As trees grow in age a layer of wood cells are produced each year that usually extends around
the entire perimeter of the tree. This annual ring of growth consists of thin-walled cells formed early in the
growing season (earlywood) and thicker-walled cells produced later in the growing season (latewood). From
the start of earlywood growth to the end of the latewood growth constitutes one annual tree ring. Because
new wood is also added upwards, the number of rings through cross sections of the trunk will decrease with height.
Thus to determine the age of the tree, a tree ring researcher (dendrochronologist) typically counts the number
of annual rings near the base or at "belt height". Ideally, to determine the age of a tree a researcher
will saw through the tree to get a cross section. To preserve living trees, researchers use an increment
borer, which is a hollow auger-like device that is twisted into the trunk. When the borer, about a centimeter
in diameter, reaches the center of the tree, the interior plug or core of wood is removed. The core is then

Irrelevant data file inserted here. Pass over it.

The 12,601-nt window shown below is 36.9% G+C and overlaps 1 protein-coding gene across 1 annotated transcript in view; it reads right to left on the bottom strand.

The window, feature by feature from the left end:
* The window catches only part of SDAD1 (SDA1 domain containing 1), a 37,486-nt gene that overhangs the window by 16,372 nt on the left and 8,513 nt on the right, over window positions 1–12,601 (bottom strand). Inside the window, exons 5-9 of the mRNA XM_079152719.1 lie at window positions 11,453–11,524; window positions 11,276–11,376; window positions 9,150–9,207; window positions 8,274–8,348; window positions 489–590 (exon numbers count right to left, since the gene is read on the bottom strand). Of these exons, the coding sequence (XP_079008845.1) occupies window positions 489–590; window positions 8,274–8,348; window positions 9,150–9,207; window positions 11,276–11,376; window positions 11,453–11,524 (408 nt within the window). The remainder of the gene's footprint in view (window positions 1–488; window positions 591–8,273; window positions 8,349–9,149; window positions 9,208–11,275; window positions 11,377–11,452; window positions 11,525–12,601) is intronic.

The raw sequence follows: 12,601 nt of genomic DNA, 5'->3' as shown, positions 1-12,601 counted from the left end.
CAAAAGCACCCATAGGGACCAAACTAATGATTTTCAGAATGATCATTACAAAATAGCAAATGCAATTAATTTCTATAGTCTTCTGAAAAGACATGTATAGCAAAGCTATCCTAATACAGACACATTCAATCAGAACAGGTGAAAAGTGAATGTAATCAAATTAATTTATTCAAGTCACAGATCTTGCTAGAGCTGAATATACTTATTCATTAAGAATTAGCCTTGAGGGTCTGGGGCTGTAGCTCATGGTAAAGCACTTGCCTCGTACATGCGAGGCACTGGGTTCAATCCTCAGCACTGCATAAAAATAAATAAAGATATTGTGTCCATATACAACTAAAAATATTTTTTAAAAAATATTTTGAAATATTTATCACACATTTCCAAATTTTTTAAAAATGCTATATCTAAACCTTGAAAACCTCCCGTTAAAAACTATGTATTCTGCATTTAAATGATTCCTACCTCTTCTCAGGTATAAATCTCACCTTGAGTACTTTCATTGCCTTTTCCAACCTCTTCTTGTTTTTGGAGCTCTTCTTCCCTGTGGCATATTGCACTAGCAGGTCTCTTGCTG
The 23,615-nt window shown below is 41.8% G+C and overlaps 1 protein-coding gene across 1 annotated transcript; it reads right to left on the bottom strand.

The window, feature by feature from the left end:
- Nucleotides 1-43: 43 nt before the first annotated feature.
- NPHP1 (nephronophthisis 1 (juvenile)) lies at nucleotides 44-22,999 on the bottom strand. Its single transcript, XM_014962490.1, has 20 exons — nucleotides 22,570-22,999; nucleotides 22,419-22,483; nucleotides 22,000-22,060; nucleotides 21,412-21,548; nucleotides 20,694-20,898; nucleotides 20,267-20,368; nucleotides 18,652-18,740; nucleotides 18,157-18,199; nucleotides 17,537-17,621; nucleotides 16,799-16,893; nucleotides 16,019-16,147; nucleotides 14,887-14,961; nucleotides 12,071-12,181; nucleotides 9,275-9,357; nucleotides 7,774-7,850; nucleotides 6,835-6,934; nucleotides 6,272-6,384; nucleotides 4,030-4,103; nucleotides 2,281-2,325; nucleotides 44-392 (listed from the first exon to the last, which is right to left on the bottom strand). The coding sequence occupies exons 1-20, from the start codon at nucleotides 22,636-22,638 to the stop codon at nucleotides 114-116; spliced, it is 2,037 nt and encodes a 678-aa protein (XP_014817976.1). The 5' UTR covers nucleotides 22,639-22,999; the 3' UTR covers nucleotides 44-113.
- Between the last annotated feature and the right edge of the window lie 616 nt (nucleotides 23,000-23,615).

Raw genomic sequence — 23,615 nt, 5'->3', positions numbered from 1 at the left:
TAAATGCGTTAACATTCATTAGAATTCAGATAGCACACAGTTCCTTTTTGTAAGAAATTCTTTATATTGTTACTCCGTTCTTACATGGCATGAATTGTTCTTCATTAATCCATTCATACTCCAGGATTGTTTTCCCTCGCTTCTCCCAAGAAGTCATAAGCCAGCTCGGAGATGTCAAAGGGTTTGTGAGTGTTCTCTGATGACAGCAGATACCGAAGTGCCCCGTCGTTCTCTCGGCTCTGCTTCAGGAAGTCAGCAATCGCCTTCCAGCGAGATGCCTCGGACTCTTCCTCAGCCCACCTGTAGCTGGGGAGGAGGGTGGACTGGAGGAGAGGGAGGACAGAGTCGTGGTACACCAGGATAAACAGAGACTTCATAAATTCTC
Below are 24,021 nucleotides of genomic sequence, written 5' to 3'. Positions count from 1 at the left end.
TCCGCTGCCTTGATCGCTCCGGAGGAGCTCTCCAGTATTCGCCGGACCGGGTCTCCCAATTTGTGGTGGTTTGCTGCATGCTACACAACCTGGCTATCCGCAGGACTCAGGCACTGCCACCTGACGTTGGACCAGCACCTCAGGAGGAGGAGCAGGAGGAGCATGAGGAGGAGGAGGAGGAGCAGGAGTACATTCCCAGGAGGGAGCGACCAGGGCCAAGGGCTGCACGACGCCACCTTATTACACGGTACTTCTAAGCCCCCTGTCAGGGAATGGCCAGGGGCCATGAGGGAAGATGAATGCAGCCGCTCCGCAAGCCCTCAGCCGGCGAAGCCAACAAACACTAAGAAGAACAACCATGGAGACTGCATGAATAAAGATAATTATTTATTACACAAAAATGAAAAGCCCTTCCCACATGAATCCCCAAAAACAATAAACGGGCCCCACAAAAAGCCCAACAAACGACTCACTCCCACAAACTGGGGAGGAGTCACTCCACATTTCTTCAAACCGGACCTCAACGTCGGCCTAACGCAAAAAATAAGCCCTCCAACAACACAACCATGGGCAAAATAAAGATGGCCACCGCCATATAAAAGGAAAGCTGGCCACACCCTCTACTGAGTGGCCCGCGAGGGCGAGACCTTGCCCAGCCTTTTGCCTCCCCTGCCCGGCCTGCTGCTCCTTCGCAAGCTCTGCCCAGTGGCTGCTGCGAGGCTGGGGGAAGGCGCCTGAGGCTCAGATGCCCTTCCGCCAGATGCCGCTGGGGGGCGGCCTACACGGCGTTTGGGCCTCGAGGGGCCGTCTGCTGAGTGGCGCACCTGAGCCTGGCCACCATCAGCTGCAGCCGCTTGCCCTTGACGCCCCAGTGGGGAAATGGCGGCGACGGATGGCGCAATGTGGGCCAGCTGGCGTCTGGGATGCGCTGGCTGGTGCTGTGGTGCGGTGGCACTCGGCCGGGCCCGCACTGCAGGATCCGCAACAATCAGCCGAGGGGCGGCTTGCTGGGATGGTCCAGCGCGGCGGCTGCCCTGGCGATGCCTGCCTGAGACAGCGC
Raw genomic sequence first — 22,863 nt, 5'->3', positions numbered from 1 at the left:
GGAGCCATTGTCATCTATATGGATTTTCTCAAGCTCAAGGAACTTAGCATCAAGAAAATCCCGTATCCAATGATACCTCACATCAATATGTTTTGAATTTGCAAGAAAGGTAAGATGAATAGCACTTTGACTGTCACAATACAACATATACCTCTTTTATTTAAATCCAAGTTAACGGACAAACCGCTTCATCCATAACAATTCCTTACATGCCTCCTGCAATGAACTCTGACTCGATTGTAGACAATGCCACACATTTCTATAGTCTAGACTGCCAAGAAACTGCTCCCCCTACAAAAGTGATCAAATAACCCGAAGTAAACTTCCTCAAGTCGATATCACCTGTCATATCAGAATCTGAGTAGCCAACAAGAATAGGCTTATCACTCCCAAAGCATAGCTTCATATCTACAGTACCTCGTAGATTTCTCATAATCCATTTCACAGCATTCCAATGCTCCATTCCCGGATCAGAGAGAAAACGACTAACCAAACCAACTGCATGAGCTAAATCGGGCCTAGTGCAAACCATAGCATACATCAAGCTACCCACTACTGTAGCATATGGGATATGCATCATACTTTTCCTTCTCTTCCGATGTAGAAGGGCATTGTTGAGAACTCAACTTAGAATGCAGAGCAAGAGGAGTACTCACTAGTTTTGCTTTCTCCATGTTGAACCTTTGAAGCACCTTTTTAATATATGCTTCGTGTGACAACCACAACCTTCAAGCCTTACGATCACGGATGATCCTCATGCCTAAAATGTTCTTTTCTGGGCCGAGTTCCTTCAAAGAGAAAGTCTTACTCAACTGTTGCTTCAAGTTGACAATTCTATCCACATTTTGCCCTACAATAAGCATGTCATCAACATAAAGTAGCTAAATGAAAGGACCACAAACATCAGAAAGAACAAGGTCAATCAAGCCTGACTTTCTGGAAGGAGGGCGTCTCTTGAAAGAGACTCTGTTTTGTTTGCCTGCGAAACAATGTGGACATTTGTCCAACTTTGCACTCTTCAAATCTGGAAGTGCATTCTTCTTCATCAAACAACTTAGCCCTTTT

taken to the lab where tree wood and rings are analyzed. In practice, at least 2 samples are usually taken
from the same tree to reduce the amount of variability in the tree ring data.
It's a general rule that tree ring widths decrease as the tree ages. This fact is well
supported by the data, especially in the first 100 years of growth. Overall we see annual fluctuations in tree
growth most likely due to seasonal differences in climate variables such as temperature and precipitation.
What's really interesting is the periodic fluctuations beginning around 1650 and continuing through 3-4 cycles
into the mid 1800's. Are these an indication that there were 50-year fluctuations in climate in the Pacific
Northwest during this period? If so, what climate variables were limiting factors during periods of slow growth?
An excellent exercise for the student is to determine the best fitting curve through the time series or analyze
the differences in variation between the two samples.
The study that uses tree rings to reconstruct
the past climate of an area is called dendroclimatology, a subfield
of dendrochronology -- the science of using tree ring dating to analyze
patterns in physical and social sciences. Other subfields of
dendrochronology include dendroarchaelogy (using tree rings to date
wooden artifacts), dendrohydrology (using tree rings to study changes
in river flow, surface runoff, and lake levels), and dendropyrochronology
(using uses tree rings to study past and present changes in wildfires).
An excellent source on dendrochronology is Henri D. Grissino-Mayer's
Ultimate Tree Ring Web Pages.
Source of the data: Earle, C.J., Brubaker, L.B., Segura, G., International Tree Ring Data Base,
NOAA/NGDC Paleoclimatology Program, Boulder, Colorado, USA. http://www.ngdc.noaa.gov/paleo/ftp-treering.html